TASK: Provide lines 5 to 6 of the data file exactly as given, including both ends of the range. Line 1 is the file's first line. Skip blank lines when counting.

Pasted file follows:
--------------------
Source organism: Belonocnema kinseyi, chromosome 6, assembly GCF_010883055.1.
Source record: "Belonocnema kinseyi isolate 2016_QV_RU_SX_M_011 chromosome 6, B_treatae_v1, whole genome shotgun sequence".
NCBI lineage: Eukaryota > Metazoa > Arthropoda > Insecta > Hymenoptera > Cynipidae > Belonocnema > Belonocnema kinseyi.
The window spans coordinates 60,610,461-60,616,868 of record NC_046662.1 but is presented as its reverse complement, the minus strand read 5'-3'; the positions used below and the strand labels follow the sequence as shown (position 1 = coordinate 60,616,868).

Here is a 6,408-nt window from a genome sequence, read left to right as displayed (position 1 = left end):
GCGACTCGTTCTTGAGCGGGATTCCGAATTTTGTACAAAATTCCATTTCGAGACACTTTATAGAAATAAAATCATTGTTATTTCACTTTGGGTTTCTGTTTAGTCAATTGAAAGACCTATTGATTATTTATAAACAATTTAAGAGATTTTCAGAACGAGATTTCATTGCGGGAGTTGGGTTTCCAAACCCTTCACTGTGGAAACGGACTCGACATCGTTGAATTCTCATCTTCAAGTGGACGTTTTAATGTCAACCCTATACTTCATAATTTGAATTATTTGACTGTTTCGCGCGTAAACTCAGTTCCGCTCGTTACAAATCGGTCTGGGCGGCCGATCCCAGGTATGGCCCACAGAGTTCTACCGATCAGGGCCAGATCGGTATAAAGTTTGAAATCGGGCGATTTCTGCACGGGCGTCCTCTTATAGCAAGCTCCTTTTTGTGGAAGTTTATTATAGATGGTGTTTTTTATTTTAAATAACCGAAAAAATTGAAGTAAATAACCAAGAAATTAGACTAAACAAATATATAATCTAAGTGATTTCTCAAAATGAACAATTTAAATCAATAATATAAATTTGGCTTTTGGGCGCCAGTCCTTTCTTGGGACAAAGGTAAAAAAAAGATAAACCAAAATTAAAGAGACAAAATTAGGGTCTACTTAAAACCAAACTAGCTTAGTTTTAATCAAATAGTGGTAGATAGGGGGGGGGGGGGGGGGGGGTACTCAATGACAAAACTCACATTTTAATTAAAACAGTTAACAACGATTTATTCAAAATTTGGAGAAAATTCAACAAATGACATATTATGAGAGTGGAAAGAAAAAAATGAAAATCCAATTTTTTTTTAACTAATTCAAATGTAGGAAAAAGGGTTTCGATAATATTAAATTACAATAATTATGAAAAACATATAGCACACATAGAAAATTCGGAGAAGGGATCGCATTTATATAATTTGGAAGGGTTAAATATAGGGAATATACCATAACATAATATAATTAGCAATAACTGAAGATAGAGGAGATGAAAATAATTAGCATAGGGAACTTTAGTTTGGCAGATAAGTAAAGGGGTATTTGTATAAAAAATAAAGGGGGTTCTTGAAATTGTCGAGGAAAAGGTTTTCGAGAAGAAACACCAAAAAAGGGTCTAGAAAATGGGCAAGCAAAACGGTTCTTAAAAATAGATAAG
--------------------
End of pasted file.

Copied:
Here is a 6,408-nt window from a genome sequence, read left to right as displayed (position 1 = left end):
GCGACTCGTTCTTGAGCGGGATTCCGAATTTTGTACAAAATTCCATTTCGAGACACTTTATAGAAATAAAATCATTGTTATTTCACTTTGGGTTTCTGTTTAGTCAATTGAAAGACCTATTGATTATTTATAAACAATTTAAGAGATTTTCAGAACGAGATTTCATTGCGGGAGTTGGGTTTCCAAACCCTTCACTGTGGAAACGGACTCGACATCGTTGAATTCTCATCTTCAAGTGGACGTTTTAATGTCAACCCTATACTTCATAATTTGAATTATTTGACTGTTTCGCGCGTAAACTCAGTTCCGCTCGTTACAAATCGGTCTGGGCGGCCGATCCCAGGTATGGCCCACAGAGTTCTACCGATCAGGGCCAGATCGGTATAAAGTTTGAAATCGGGCGATTTCTGCACGGGCGTCCTCTTATAGCAAGCTCCTTTTTGTGGAAGTTTATTATAGATGGTGTTTTTTATTTTAAATAACCGAAAAAATTGAAGTAAATAACCAAGAAATTAGACTAAACAAATATATAATCTAAGTGATTTCTCAAAATGAACAATTTAAATCAATAATATAAATTTGGCTTTTGGGCGCCAGTCCTTTCTTGGGACAAAGGTAAAAAAAAGATAAACCAAAATTAAAGAGACAAAATTAGGGTCTACTTAAAACCAAACTAGCTTAGTTTTAATCAAATAGTGGTAGATAGGGGGGGGGGGGGGGGGGGGTACTCAATGACAAAACTCACATTTTAATTAAAACAGTTAACAACGATTTATTCAAAATTTGGAGAAAATTCAACAAATGACATATTATGAGAGTGGAAAGAAAAAAATGAAAATCCAATTTTTTTTTAACTAATTCAAATGTAGGAAAAAGGGTTTCGATAATATTAAATTACAATAATTATGAAAAACATATAGCACACATAGAAAATTCGGAGAAGGGATCGCATTTATATAATTTGGAAGGGTTAAATATAGGGAATATACCATAACATAATATAATTAGCAATAACTGAAGATAGAGGAGATGAAAATAATTAGCATAGGGAACTTTAGTTTGGCAGATAAGTAAAGGGGTATTTGTATAAAAAATAAAGGGGGTTCTTGAAATTGTCGAGGAAAAGGTTTTCGAGAAGAAACACCAAAAAAGGGTCTAGAAAATGGGCAAGCAAAACGGTTCTTAAAAATAGATAAG